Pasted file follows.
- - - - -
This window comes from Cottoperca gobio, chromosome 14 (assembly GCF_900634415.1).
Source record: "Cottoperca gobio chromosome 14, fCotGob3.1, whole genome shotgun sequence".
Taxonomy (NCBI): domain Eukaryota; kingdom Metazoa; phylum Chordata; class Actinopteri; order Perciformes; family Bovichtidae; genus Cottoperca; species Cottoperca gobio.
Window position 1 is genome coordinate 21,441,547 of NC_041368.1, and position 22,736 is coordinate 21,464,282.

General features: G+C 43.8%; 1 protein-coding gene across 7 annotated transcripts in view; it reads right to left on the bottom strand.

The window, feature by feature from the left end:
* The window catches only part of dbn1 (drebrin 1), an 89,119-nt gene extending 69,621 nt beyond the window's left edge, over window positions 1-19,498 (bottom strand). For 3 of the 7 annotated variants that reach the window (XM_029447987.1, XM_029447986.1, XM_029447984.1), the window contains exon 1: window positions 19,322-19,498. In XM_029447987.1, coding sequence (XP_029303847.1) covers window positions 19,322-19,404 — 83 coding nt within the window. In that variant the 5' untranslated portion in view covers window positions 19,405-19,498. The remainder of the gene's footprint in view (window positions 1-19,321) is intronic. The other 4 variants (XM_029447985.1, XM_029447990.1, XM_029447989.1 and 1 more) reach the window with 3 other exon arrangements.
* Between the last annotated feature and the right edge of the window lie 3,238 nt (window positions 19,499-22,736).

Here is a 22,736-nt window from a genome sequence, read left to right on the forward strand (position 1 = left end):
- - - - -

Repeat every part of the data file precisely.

This window comes from Cottoperca gobio, chromosome 14 (assembly GCF_900634415.1).
Source record: "Cottoperca gobio chromosome 14, fCotGob3.1, whole genome shotgun sequence".
Taxonomy (NCBI): domain Eukaryota; kingdom Metazoa; phylum Chordata; class Actinopteri; order Perciformes; family Bovichtidae; genus Cottoperca; species Cottoperca gobio.
Window position 1 is genome coordinate 21,441,547 of NC_041368.1, and position 22,736 is coordinate 21,464,282.

General features: G+C 43.8%; 1 protein-coding gene across 7 annotated transcripts in view; it reads right to left on the bottom strand.

The window, feature by feature from the left end:
* The window catches only part of dbn1 (drebrin 1), an 89,119-nt gene extending 69,621 nt beyond the window's left edge, over window positions 1-19,498 (bottom strand). For 3 of the 7 annotated variants that reach the window (XM_029447987.1, XM_029447986.1, XM_029447984.1), the window contains exon 1: window positions 19,322-19,498. In XM_029447987.1, coding sequence (XP_029303847.1) covers window positions 19,322-19,404 — 83 coding nt within the window. In that variant the 5' untranslated portion in view covers window positions 19,405-19,498. The remainder of the gene's footprint in view (window positions 1-19,321) is intronic. The other 4 variants (XM_029447985.1, XM_029447990.1, XM_029447989.1 and 1 more) reach the window with 3 other exon arrangements.
* Between the last annotated feature and the right edge of the window lie 3,238 nt (window positions 19,499-22,736).

Here is a 22,736-nt window from a genome sequence, read left to right on the forward strand (position 1 = left end):